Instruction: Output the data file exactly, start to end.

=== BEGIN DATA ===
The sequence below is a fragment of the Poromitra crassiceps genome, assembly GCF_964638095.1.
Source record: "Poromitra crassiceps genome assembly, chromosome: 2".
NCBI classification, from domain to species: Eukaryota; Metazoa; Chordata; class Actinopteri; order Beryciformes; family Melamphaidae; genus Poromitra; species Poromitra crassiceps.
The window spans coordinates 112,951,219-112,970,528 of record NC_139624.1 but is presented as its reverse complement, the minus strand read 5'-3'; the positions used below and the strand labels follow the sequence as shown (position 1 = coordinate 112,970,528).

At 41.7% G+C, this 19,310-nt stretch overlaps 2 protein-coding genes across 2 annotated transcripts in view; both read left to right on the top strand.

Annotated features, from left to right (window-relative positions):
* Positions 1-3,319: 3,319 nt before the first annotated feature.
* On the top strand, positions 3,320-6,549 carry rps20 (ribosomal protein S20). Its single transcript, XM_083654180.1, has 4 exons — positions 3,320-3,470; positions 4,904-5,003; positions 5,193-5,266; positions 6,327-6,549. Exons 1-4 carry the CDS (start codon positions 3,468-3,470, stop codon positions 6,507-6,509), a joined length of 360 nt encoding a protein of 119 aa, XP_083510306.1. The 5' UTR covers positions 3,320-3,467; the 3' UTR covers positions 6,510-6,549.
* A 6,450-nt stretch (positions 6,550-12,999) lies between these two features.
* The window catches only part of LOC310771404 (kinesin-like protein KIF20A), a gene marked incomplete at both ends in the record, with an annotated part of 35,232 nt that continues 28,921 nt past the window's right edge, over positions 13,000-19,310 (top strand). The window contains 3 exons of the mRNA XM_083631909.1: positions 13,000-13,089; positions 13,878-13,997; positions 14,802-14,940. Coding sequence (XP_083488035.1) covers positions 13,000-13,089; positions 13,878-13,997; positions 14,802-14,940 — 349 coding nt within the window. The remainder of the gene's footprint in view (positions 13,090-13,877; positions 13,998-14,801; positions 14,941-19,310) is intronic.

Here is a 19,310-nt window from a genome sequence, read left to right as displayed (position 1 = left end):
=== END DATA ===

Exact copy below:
The sequence below is a fragment of the Poromitra crassiceps genome, assembly GCF_964638095.1.
Source record: "Poromitra crassiceps genome assembly, chromosome: 2".
NCBI classification, from domain to species: Eukaryota; Metazoa; Chordata; class Actinopteri; order Beryciformes; family Melamphaidae; genus Poromitra; species Poromitra crassiceps.
The window spans coordinates 112,951,219-112,970,528 of record NC_139624.1 but is presented as its reverse complement, the minus strand read 5'-3'; the positions used below and the strand labels follow the sequence as shown (position 1 = coordinate 112,970,528).

At 41.7% G+C, this 19,310-nt stretch overlaps 2 protein-coding genes across 2 annotated transcripts in view; both read left to right on the top strand.

Annotated features, from left to right (window-relative positions):
* Positions 1-3,319: 3,319 nt before the first annotated feature.
* On the top strand, positions 3,320-6,549 carry rps20 (ribosomal protein S20). Its single transcript, XM_083654180.1, has 4 exons — positions 3,320-3,470; positions 4,904-5,003; positions 5,193-5,266; positions 6,327-6,549. Exons 1-4 carry the CDS (start codon positions 3,468-3,470, stop codon positions 6,507-6,509), a joined length of 360 nt encoding a protein of 119 aa, XP_083510306.1. The 5' UTR covers positions 3,320-3,467; the 3' UTR covers positions 6,510-6,549.
* A 6,450-nt stretch (positions 6,550-12,999) lies between these two features.
* The window catches only part of LOC310771404 (kinesin-like protein KIF20A), a gene marked incomplete at both ends in the record, with an annotated part of 35,232 nt that continues 28,921 nt past the window's right edge, over positions 13,000-19,310 (top strand). The window contains 3 exons of the mRNA XM_083631909.1: positions 13,000-13,089; positions 13,878-13,997; positions 14,802-14,940. Coding sequence (XP_083488035.1) covers positions 13,000-13,089; positions 13,878-13,997; positions 14,802-14,940 — 349 coding nt within the window. The remainder of the gene's footprint in view (positions 13,090-13,877; positions 13,998-14,801; positions 14,941-19,310) is intronic.

Here is a 19,310-nt window from a genome sequence, read left to right as displayed (position 1 = left end):